“No, it didn’t.”
Nora leaned over into her mother’s lap while the videos of precocious house cats played on.
“Tommy Mueller says that we’re going to have world war 3. Is that true?”
“I wouldn’t worry about it, honey.”
“Tommy Mueller says that we’re going to get vaporized.”
“How did Tommy Mueller express his feelings about being vaporized?”
“Did he sound worried or was he just trying to scare you?”
“He said it like he was trying to make me mad or scared.”
“Don’t you think that if he really believed that then he would sound a little worried?”
“He says his family is going to their cabin.”
“Yeah. Tommy Mueller says his dad has enough supplies to last them a year.”
“Well that’s good for them. I don’t know that I would be bragging about it though, if I really expected world war 3 to happen. You wouldn’t want everyone coming to your cabin if it did.”
“Do you think he would let us come?”
“I doubt it.”
“There probably wouldn’t be enough room. I hope the Chinese or the Russians give them two or three days advance notice so they can get to their cabin in time.”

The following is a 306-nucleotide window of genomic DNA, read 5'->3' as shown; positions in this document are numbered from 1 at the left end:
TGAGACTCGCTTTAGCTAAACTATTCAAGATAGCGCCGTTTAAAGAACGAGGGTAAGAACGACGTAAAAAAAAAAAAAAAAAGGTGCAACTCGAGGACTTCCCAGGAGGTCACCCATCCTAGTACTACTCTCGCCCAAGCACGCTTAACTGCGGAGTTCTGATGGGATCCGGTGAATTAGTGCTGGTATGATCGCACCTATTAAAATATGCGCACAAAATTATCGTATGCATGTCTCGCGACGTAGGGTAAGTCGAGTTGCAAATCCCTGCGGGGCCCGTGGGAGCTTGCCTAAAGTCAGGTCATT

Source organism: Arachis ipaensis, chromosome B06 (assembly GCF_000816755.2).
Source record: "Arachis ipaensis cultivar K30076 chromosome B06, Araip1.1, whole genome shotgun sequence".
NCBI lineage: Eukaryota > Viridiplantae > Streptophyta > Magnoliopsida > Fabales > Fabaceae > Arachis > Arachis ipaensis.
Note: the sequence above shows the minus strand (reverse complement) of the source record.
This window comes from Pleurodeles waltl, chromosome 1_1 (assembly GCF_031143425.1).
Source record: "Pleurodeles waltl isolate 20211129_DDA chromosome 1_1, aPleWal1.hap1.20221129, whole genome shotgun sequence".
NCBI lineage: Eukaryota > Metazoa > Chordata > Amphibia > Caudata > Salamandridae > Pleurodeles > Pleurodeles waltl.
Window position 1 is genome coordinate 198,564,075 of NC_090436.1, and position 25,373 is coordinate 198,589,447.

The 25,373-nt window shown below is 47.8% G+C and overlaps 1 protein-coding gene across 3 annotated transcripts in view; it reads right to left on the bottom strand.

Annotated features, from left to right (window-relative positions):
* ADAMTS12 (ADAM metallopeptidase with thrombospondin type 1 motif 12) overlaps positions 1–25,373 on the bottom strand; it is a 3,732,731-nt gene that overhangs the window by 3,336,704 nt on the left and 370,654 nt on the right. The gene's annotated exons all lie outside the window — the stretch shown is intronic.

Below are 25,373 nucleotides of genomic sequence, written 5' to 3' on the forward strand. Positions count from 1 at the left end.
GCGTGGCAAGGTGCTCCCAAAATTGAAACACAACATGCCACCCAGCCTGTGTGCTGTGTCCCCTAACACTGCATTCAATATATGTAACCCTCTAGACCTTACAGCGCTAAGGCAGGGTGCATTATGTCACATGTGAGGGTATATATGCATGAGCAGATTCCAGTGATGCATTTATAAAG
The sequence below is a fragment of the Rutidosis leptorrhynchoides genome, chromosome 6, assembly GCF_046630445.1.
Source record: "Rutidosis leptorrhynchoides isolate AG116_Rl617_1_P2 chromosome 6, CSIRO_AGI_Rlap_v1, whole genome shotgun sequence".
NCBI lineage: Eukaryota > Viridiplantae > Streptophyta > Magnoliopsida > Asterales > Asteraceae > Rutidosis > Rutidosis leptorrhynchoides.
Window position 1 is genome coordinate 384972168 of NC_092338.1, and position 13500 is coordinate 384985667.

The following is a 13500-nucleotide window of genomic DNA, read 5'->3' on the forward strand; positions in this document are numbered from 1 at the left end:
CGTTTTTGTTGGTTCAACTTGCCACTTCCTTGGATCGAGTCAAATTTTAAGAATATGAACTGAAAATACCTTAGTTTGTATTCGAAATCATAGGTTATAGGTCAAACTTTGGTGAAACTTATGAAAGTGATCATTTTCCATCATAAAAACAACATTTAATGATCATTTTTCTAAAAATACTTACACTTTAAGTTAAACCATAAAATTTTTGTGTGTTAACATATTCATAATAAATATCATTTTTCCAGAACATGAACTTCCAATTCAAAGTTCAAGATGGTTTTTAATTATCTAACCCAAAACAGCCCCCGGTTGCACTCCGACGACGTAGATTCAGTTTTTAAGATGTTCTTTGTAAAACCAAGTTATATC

“Is it true that you work in the SuperBunker?”
“I do, Nora. It’s temporary, though, until the crisis is over.”
“Do you ever see the president?”
“I’ve seen him a couple times so far.”
“What’s he like?”
“Well…” Emma Baum sighed to buy time to formulate her answer. “He’s always going around talking about being the ruler.”
“But isn’t he?”
“He’s the president.”
“Doesn’t that mean he’s the ruler?”
“President’s certainly seem to think so. Let me tell yu a little secret…” Emma hugged her daughter tightly on the sofa. “Someone who has to go around reminding everyone that he is the ruler probably isn’t much of a ruler.”
“I think he’s strange.”
“Well, he certainly is a character. But I imagine you have to be a bit of a character to become president to begin with.”
“Rock Willis is a character. Do you think he could be president?”